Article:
Should we still be treating Father Ted like a sacred cow? – Ireland

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Quick fire question: Which is more out of date? The Rose of Tralee or your ready-to-go Father Ted-inspired ‘Lovely Girls’ joke? It’s been over 20 years since the ‘Rock a Hula Ted’ episode first aired.

The main storyline focused on hot-headed musician Niamh Connolly – based on Sinéad O’Connor – but it’s the subplot everyone remembers, the bit where Fr Crilly judges the 1996 ‘Lovely Girls’ competition.

Writer Arthur Mathews described the fictional contest as a “low-budget version of the Rose of Tralee” mixed with the Calor-Kosangas Housewife of the Year.

In the show, the ‘Lovely Girls’ weave between traffic cones like Collie dogs to showcase their Lovely Walks. They demonstrate their Lovely Laughs and take part in a sandwich-making competition in which the crusts must not exceed precise proportions.

And then there is the famous “of course, they all have lovely bottoms” punchline.

The episode satirised what academic Fintan Walsh dubbed the ‘homeysexuality’ of Irish pageants. He defined that as “domesticated women” who were “devoid of eroticism but integral to the brand concept of Irishness”.

And it was an Irishness that was one part Mother Ireland, two parts Comely Maidens lepping at the crossroads. In short, Dev’s Dream Girls.

Over the years, Roses have tried to reclaim the “lovely and fair” brand as it appears in the original ballad. The 2014 winner, Maria Walsh, often pointed out that being ‘lovely’ shouldn’t be considered a bad thing.

Sydney Rose Brianna Parkins turned the Fr Ted gag on its head when she referred to Dáithí Ó Sé’s ‘lovely’ backside. But in the last few years, Mathews and Graham Linehan’s joke seems to be wearing rather thin with the Roses.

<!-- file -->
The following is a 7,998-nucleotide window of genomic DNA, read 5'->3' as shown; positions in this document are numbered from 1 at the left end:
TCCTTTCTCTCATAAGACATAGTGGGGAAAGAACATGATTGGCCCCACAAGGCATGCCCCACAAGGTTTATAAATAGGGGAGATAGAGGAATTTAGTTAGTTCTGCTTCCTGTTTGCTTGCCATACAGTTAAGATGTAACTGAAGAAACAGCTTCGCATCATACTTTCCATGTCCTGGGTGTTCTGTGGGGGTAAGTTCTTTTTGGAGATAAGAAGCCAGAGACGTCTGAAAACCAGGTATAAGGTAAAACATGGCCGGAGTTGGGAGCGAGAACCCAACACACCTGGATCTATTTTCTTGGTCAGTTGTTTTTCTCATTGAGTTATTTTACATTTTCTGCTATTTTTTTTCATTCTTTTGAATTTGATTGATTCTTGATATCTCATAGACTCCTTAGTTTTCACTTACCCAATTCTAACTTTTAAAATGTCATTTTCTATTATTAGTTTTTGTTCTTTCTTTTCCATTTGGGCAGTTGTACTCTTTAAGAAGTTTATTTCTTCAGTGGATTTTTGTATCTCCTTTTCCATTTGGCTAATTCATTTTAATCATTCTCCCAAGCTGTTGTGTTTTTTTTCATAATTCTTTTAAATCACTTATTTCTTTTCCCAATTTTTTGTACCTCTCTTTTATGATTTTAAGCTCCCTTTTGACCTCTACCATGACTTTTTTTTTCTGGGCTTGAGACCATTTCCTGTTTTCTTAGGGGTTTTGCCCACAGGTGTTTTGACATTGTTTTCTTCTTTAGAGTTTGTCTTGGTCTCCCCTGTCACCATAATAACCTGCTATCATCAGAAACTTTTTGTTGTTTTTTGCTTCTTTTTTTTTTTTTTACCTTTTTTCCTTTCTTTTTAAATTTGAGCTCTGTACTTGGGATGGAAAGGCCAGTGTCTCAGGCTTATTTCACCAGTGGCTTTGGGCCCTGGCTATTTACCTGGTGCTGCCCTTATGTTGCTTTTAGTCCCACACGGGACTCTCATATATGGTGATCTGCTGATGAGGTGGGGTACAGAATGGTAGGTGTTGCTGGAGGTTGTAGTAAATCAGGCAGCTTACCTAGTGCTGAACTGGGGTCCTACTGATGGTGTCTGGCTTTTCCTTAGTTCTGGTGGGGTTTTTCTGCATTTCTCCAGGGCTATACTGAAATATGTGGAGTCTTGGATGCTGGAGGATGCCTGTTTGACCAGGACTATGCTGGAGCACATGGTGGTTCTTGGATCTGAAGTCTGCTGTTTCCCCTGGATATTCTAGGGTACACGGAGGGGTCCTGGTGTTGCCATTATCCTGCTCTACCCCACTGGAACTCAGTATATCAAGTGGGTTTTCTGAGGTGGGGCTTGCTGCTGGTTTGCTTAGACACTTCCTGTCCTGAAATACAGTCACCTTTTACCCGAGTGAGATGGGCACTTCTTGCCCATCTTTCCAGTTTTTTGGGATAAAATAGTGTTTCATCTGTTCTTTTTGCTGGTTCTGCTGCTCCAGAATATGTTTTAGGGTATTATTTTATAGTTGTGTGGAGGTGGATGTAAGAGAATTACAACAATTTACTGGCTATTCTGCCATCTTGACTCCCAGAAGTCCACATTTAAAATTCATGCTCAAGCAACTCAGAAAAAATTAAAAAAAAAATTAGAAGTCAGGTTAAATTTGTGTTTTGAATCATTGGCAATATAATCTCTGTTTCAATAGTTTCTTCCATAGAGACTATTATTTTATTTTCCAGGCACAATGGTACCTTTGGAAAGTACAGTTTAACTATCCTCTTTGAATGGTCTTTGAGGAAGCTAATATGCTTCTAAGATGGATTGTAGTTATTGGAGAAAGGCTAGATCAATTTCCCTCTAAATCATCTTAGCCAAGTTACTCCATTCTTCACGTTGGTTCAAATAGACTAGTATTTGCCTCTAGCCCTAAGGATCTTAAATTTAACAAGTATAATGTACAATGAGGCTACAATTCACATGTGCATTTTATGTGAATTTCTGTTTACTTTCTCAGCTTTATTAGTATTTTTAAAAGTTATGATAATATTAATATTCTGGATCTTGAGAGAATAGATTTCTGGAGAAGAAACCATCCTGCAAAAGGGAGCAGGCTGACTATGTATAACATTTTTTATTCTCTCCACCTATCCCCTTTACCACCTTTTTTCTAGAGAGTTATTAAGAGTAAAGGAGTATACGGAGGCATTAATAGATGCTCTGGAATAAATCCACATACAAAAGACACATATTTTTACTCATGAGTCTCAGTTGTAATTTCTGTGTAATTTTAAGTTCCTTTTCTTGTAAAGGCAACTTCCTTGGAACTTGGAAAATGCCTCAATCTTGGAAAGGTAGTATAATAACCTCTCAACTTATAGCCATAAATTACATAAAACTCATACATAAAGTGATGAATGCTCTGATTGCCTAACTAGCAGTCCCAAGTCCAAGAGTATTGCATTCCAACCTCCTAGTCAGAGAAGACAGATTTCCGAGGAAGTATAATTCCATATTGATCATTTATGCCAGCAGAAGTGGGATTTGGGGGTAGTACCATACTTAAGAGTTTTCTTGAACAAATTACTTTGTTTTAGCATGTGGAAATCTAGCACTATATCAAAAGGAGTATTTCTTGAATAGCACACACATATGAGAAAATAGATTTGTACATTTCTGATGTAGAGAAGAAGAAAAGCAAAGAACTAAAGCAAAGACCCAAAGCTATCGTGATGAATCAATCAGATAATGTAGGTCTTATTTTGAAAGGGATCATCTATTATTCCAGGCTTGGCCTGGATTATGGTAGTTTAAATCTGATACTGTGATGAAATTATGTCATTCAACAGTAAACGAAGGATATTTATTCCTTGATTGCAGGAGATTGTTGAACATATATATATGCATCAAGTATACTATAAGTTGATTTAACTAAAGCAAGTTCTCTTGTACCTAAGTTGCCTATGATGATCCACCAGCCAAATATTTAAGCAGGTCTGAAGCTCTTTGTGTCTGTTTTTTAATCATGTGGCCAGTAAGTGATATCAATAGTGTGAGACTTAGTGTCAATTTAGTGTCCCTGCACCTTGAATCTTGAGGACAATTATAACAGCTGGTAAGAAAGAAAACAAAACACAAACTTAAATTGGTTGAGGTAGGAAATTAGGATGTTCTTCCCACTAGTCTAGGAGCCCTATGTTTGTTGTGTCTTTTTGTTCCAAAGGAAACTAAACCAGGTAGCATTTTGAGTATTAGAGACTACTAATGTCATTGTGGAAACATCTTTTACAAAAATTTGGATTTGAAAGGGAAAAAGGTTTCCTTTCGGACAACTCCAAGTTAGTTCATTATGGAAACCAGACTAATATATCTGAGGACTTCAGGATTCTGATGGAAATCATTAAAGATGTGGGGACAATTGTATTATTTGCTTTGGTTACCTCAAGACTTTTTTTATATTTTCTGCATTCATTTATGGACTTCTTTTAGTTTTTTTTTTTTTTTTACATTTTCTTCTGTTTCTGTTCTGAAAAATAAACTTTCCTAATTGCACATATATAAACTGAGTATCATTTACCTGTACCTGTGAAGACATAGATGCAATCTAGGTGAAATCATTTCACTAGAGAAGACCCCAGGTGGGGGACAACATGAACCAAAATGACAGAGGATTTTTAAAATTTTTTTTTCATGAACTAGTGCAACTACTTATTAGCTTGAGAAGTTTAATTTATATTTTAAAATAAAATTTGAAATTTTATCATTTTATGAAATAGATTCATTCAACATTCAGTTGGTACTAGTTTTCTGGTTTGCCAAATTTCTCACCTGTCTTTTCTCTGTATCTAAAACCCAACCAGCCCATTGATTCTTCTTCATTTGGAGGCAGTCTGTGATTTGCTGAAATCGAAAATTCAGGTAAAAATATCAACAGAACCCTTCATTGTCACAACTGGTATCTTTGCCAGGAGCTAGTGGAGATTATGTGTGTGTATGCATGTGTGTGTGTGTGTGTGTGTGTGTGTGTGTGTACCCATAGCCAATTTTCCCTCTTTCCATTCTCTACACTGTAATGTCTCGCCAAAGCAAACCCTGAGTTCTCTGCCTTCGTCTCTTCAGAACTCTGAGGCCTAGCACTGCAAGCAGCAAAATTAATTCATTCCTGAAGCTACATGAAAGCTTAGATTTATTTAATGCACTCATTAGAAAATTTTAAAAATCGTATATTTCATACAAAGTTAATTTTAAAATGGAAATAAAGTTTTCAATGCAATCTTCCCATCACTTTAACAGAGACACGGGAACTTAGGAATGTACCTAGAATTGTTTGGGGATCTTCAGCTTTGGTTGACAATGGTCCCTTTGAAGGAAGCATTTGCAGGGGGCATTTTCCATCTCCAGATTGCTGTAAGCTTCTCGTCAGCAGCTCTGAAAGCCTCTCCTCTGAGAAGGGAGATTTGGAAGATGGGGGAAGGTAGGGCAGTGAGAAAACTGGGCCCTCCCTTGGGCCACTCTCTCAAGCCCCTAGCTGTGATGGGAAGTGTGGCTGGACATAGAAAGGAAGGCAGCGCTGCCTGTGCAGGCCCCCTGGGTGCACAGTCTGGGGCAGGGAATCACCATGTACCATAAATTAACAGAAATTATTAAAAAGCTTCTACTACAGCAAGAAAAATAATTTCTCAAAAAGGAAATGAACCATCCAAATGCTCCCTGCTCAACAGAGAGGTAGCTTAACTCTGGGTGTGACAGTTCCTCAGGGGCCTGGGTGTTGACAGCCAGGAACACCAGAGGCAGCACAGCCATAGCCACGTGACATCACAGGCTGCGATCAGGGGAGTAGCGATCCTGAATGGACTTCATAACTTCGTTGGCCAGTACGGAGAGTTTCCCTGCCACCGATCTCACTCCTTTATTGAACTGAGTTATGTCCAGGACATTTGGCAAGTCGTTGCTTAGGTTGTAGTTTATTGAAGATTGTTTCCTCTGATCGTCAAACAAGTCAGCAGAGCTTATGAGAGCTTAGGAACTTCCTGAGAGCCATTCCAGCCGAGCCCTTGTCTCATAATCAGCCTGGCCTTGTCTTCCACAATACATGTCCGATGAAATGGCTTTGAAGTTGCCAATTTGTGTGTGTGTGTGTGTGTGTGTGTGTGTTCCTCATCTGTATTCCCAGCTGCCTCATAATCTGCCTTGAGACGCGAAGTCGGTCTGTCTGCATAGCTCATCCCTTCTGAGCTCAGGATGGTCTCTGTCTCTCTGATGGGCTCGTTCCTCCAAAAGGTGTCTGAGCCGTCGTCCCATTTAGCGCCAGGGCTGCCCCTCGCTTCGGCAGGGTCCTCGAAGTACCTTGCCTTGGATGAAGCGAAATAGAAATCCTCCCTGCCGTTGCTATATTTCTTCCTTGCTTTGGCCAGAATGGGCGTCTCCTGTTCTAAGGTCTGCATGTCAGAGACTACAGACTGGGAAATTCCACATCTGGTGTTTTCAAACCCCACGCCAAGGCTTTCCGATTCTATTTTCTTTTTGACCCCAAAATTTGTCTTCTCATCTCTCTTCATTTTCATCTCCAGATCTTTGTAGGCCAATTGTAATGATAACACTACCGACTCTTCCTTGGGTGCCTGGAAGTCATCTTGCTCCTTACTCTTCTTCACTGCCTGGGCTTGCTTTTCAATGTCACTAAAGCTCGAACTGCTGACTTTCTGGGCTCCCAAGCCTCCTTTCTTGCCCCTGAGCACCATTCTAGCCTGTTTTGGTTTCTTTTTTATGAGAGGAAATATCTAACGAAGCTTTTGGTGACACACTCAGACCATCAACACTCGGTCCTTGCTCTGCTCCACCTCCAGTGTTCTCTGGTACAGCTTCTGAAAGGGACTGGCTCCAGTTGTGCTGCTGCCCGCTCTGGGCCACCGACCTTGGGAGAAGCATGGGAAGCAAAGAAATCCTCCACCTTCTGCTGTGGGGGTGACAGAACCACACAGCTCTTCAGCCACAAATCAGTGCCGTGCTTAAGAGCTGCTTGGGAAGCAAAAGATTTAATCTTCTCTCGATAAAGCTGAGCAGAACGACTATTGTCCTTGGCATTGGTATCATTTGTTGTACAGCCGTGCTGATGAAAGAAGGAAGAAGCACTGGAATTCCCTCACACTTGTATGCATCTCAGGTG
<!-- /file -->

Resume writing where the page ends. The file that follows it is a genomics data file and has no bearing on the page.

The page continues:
“If I hear that one more time,” one of the women said in exasperation at this week’s ROT launch. Another Rose, Eimear Reynolds from Roscommon, spoke about how the loveliness stereotype had allowed people to underestimate the contest and everyone in it.

Look, criticising Father Ted wins you no friends. It was a seismic comedy, that both presented and challenged many Irish stereotypes. It was modern, beautifully structured, and laugh-out-loud funny, a comedy that Irish people could actually be proud of.

But the series does have its limitations and its depiction of women is one of them. The female characters are nowhere nearly as nuanced as the men. They can basically be divided into broad categories; domestic drudges, repressed nuns, asexual cailíní, and aggressive career women.

Mathews and Linehan would probably argue this reflected the Catholic Church’s views of femininity rather than their own. And for a while that was accepted by Irish viewers. Because the pair were criticising and ridiculing Catholicism, they seemed to be woke before it was even really a thing.

But perhaps they were also moulded by the parochial patriarchy in a way they couldn’t see. In ‘Rock A Hula Ted’ – and pretty much every single episode of the comedy – the men deliver practically all the punchlines.

The priests may be caricatures – but there’s a huge variety within them – over 80 priests appear across the three series, all with distinct ticks and traits.

The women on the other hand do little more than repeat stock phrases about tea, cake and chocolate. Their roles are limited and limiting.